"I drive down the road and see a bumper sticker, and it's a micro micro reminder," said Jessie Newburn of Columbia, who was so taken by the project that she started a civility blog. "It's an opportunity to make a micro choice to remember, 'Oh, yeah, I'm aligned with Choose Civility.' So if I go to the grocery store and someone's a twit, instead of my normal reaction - to be a twit back - in a split of a split of a second, I see the Choose Civility sticker in my head and make a different decision."
It's impossible to ascertain whether the programs work - how do you measure a community's civility? But Howard County's civility boosters cheerfully point out that awareness is higher and, at the very least, like Newburn, they notice changes in their own behavior. Many have caught themselves on the brink of ungraciousness - or worse - and edited out a honk, a fist shake, a cuss word.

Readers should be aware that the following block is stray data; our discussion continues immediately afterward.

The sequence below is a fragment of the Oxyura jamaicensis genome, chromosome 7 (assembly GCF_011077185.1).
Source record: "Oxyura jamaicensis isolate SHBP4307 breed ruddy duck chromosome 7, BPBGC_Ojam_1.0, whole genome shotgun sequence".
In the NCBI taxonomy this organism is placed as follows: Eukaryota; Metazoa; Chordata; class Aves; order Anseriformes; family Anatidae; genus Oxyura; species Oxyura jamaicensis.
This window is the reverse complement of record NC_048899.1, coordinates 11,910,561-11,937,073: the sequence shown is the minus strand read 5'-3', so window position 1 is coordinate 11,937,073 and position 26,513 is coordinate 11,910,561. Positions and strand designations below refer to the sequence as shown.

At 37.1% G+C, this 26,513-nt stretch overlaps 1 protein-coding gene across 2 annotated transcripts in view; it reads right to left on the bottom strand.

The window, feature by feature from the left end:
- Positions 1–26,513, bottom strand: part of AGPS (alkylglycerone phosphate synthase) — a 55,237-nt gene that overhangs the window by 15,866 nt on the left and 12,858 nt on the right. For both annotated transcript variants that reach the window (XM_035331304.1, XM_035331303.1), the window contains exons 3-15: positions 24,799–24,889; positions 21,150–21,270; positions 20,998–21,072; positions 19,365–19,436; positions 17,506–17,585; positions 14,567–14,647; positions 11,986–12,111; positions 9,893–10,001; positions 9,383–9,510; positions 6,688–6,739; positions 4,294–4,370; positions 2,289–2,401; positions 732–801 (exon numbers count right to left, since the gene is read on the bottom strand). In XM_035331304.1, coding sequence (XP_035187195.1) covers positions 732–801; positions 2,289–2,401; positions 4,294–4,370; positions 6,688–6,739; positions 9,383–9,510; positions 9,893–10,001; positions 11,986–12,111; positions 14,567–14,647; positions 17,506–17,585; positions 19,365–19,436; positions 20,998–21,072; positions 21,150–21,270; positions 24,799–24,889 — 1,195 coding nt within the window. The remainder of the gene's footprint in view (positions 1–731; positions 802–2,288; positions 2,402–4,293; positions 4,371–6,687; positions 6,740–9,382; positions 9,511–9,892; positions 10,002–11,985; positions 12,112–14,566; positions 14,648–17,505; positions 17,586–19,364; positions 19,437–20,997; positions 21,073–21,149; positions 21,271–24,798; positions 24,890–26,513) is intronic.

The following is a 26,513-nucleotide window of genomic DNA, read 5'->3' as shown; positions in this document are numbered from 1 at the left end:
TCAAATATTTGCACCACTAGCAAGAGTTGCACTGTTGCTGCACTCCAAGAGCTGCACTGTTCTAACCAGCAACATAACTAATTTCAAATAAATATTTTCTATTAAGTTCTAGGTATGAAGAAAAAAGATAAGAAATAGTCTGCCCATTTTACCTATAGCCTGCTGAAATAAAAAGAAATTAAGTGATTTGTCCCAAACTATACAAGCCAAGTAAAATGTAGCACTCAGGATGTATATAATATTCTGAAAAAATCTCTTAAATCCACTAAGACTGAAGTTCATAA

"It causes you to take a breath before you react. As trite as it seems, it is a choice," said Carolyn Pilcher, a media specialist at Atholton High School who frequently finds herself citing Forni's rule No. 7 - "don't speak ill" - to her students.
Early on in the campaign, Kelli Shimabukuro - the library's community education coordinator and chairman of the program - found herself in a near-melee at a Little League game after her husband was accidentally popped in the head with a baseball bat. He swore, parents came running, tempers flared. She diplomatically tried to calm both sides, and it worked. Apologies went around; people returned to their seats.
"It makes you think twice about your actions," Shimabukuro said. "You can't be in the middle of something and drive away with a bumper sticker that says 'Choose Civility.'"